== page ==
6. Kung Fu Zu Kung Fu Zu says:

    The article below would tend to confirm the thesis that “liberalism/leftism is a mental disorder.”

    • Timothy Lane says:

      We had a lot of fun with that one on Town Hall. After all, he was complaining about global warming aka climate change aka climate disruption — and yet by burning himself with (presumably) gasoline he added a lot to it.

    • Brad Nelson Brad Nelson says:

      I had read that article as well, Mr. Kung.

      One of the real issues at stake here is the very definition of moral and mental health. Freud, for example, parsed much of that in terms of sexual repression. Others (such as Skinner) parsed it in terms of the completely physical: behavior.

      Nearly all of modern psychology is some form of this, having ascribed to the assumption that “something happened in childhood to screw you up and make you unhappy or unwealthy or whatever.” Little notice is given to the fact that much of our behavior is inherited from our parents. It has nothing to do with whether they spanked us or not, or even loved us or not. And certainly little or no emphasis is given to the “oughts” or “nots.”

      Nearly all modern approaches to “mental health” turn us into a mere physical object. Take a pill. Untangle a phobia or neurosis rooted in some past trauma. And to the extent that a therapist will try to steer you away from some destructive behavior, it will almost always be in terms of B.F. Skinner. Few will “shame” you by applying any kind of moral yardstick. Talk of right and wrong is verboten, although talk of right and wrong “for you” is all in vogue, which isn’t quite the same thing.

      I think when we take right-and-wrong out of the equation, it sets us on the course to being screwed up in some way. Granted, I accept the notion that many people are not so gullible, easily manipulated, or so easily influence by the crowd. But many others are. And all are heavily influenced by the culture they live in.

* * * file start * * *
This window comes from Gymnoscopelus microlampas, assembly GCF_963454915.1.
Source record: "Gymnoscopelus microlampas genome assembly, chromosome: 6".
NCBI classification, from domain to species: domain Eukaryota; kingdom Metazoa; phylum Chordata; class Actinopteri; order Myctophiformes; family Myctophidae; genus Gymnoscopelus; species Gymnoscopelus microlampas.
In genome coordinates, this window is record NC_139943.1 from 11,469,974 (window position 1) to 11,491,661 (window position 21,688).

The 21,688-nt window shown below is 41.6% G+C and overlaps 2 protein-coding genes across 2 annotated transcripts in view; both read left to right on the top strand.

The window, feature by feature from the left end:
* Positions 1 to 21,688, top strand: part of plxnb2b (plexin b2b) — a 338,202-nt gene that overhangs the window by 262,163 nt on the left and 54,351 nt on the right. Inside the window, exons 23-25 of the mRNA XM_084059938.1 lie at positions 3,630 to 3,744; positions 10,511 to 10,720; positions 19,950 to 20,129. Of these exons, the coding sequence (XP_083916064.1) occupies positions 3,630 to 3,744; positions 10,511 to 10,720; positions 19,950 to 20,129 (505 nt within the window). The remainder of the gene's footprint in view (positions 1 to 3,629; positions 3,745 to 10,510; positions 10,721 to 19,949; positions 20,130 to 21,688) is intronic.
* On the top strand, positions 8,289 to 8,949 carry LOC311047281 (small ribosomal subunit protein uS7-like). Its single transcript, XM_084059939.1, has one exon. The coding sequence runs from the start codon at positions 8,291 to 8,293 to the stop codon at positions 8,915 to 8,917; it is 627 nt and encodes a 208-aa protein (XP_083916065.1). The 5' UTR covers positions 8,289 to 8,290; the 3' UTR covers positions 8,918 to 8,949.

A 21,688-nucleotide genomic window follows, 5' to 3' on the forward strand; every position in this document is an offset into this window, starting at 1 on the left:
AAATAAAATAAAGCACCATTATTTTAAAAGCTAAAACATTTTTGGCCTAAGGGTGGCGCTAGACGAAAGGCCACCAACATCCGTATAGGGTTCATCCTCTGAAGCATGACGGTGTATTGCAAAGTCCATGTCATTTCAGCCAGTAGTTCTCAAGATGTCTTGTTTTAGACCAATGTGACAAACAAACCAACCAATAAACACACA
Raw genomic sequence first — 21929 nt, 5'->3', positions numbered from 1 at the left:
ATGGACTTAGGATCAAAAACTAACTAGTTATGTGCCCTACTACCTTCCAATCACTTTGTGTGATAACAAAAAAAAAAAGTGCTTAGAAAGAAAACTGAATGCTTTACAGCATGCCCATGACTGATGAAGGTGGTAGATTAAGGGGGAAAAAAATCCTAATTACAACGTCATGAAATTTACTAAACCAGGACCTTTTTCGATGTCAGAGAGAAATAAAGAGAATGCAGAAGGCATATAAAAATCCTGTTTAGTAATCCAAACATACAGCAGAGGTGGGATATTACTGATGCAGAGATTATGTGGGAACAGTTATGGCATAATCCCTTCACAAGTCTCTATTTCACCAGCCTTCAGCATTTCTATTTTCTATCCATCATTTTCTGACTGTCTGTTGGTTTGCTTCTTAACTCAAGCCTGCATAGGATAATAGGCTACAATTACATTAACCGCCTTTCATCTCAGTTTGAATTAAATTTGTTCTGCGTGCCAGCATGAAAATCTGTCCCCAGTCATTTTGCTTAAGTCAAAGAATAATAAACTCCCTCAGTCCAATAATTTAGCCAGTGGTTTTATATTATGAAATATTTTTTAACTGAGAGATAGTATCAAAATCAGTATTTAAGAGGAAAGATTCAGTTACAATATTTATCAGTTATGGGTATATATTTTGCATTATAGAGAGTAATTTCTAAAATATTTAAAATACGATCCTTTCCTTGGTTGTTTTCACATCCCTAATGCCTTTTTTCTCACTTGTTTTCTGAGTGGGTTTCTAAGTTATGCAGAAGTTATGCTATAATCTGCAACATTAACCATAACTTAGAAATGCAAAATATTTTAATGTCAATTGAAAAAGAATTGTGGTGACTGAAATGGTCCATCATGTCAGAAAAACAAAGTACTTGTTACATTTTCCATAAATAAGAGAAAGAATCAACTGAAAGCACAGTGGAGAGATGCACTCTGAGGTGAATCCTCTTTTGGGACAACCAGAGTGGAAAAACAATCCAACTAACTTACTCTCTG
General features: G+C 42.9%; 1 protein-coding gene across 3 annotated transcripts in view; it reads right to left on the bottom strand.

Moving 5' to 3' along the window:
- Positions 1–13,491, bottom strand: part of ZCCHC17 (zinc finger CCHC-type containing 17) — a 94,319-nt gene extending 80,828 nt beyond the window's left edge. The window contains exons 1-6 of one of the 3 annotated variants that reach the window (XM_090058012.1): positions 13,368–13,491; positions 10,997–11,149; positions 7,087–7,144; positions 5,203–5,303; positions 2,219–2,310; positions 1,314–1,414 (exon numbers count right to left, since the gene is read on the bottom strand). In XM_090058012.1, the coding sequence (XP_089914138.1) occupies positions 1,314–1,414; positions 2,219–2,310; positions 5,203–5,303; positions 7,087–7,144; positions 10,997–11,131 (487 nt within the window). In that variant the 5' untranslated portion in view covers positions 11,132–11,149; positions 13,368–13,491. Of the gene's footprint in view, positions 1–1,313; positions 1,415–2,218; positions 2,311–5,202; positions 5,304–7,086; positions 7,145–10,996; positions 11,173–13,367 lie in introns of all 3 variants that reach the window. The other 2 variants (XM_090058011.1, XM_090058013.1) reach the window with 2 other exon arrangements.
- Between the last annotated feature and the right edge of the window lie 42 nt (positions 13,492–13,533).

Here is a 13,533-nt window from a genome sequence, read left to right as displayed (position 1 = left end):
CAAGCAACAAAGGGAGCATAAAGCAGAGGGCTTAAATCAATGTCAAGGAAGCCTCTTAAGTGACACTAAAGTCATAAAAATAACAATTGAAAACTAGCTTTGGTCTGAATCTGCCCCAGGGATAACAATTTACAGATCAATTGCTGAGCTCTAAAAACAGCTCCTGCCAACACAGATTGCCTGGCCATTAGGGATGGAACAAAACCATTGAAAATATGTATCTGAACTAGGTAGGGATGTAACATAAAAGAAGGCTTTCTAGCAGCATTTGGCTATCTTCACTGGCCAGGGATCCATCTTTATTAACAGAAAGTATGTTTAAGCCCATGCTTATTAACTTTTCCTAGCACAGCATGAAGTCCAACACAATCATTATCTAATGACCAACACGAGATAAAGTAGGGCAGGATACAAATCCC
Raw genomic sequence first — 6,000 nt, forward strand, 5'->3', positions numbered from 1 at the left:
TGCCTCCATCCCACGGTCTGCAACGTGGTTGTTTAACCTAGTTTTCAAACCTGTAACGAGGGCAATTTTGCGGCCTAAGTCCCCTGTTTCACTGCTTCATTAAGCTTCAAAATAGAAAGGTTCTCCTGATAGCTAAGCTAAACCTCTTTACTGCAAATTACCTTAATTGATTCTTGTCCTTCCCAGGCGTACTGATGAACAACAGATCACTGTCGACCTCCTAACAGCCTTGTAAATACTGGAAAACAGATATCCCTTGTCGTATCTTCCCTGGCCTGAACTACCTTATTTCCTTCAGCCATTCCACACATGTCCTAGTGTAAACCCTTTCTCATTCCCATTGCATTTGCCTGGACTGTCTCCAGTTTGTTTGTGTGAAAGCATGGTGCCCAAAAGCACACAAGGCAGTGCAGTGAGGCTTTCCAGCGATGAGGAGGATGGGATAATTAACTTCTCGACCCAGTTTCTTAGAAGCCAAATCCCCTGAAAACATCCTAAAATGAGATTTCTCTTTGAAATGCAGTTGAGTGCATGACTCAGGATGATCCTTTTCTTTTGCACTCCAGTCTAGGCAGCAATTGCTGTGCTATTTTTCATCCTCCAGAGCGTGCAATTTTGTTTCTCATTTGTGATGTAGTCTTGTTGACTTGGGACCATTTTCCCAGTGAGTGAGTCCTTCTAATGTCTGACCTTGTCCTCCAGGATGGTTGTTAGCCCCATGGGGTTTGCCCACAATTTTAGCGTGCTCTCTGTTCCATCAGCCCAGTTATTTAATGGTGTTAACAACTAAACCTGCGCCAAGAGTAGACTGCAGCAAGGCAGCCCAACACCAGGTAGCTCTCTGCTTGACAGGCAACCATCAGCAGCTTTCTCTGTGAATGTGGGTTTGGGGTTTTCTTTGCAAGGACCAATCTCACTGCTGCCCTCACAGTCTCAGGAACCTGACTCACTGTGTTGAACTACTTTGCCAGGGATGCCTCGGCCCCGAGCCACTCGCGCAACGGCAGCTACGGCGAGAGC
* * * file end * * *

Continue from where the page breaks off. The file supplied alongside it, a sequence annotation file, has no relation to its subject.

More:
I think most people are born fairly sane and will stay that way (although the cultural beliefs they uphold or adopt could be called crazy, such as Nazism). But human history shows that nearly anyone can be pushed over the edge given the right circumstances. And with more and more people marinating in liberalism from birth with its crazy, illogical, destructive, self-righteous, and contradictory notions, it’s a certainty that some are pushed over the edge like this flammable lawyer.

      Even in the best of times, we need to put in a little work for our moral and mental health just like we wash the car everyone once in a while or take out the trash. You may agree or disagree with me on this point, but I had seen for a long time where internet “social” media and other online content was pushing things. It was pushing it to the crazy. I know many otherwise good people who are caught up in the drama to the extent that it has effected their lives, and not in a good way.

      So I take pains to point out that we will not mindlessly take part in The Daily Drama. We will not get online and simply combustibly flame at the keyboard.

      • Timothy Lane says:

        Many years ago, I read a short critique of Freud which noted that his clientele mostly consisted of Vienna Jews, who were heavily sexually repressed (stories of Jewish-American Princesses suggest this hasn’t changed much since then). So naturally he found sexual repression to be the key to psychology. He later added the idea of a death wish — during the Great War. Funny about that. In Flanders fields . . .

        Incidentally, a similar sort of point — that psychological problems might vary with culture and circumstances — comes up at the end of The Syndic by C. M. Kornbluth.

        • Brad Nelson Brad Nelson says:

          Doesn’t that sort of fit the saying, “If all you have is a hammer, every problem is going to look like a nail.”

          • Timothy Lane says:

            More the reverse, I think. If all you encounter are nails, you’ll think a hammer is all you ever need.

Leave a Reply

Your email address will not be published. Required fields are marked *